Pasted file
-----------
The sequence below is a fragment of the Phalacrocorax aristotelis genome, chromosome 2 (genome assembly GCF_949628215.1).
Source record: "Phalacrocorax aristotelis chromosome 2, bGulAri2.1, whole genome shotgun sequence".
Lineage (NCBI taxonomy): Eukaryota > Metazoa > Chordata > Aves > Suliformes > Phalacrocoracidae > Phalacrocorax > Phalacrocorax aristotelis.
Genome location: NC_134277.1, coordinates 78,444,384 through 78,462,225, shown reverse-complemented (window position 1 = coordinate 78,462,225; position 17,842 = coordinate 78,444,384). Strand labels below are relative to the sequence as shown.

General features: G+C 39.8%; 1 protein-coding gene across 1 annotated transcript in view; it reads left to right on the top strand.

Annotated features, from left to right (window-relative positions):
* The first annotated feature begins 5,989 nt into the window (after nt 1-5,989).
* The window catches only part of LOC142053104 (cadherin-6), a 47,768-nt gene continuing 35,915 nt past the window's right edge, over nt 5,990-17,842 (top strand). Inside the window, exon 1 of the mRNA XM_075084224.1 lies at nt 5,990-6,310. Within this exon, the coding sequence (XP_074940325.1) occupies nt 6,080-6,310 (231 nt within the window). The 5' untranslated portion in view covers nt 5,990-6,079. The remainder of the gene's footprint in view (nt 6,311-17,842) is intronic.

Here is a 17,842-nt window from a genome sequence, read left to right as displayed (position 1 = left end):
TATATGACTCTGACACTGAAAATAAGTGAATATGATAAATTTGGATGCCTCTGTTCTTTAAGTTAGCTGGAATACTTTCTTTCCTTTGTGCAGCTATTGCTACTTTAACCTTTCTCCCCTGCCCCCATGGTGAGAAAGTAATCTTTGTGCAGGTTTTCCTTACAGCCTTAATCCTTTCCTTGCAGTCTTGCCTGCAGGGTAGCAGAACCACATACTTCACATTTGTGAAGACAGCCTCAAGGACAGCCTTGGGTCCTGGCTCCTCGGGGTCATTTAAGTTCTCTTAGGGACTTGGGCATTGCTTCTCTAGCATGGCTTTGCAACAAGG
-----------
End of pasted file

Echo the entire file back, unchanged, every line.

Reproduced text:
The sequence below is a fragment of the Phalacrocorax aristotelis genome, chromosome 2 (genome assembly GCF_949628215.1).
Source record: "Phalacrocorax aristotelis chromosome 2, bGulAri2.1, whole genome shotgun sequence".
Lineage (NCBI taxonomy): Eukaryota > Metazoa > Chordata > Aves > Suliformes > Phalacrocoracidae > Phalacrocorax > Phalacrocorax aristotelis.
Genome location: NC_134277.1, coordinates 78,444,384 through 78,462,225, shown reverse-complemented (window position 1 = coordinate 78,462,225; position 17,842 = coordinate 78,444,384). Strand labels below are relative to the sequence as shown.

General features: G+C 39.8%; 1 protein-coding gene across 1 annotated transcript in view; it reads left to right on the top strand.

Annotated features, from left to right (window-relative positions):
* The first annotated feature begins 5,989 nt into the window (after nt 1-5,989).
* The window catches only part of LOC142053104 (cadherin-6), a 47,768-nt gene continuing 35,915 nt past the window's right edge, over nt 5,990-17,842 (top strand). Inside the window, exon 1 of the mRNA XM_075084224.1 lies at nt 5,990-6,310. Within this exon, the coding sequence (XP_074940325.1) occupies nt 6,080-6,310 (231 nt within the window). The 5' untranslated portion in view covers nt 5,990-6,079. The remainder of the gene's footprint in view (nt 6,311-17,842) is intronic.

Here is a 17,842-nt window from a genome sequence, read left to right as displayed (position 1 = left end):
TATATGACTCTGACACTGAAAATAAGTGAATATGATAAATTTGGATGCCTCTGTTCTTTAAGTTAGCTGGAATACTTTCTTTCCTTTGTGCAGCTATTGCTACTTTAACCTTTCTCCCCTGCCCCCATGGTGAGAAAGTAATCTTTGTGCAGGTTTTCCTTACAGCCTTAATCCTTTCCTTGCAGTCTTGCCTGCAGGGTAGCAGAACCACATACTTCACATTTGTGAAGACAGCCTCAAGGACAGCCTTGGGTCCTGGCTCCTCGGGGTCATTTAAGTTCTCTTAGGGACTTGGGCATTGCTTCTCTAGCATGGCTTTGCAACAAGG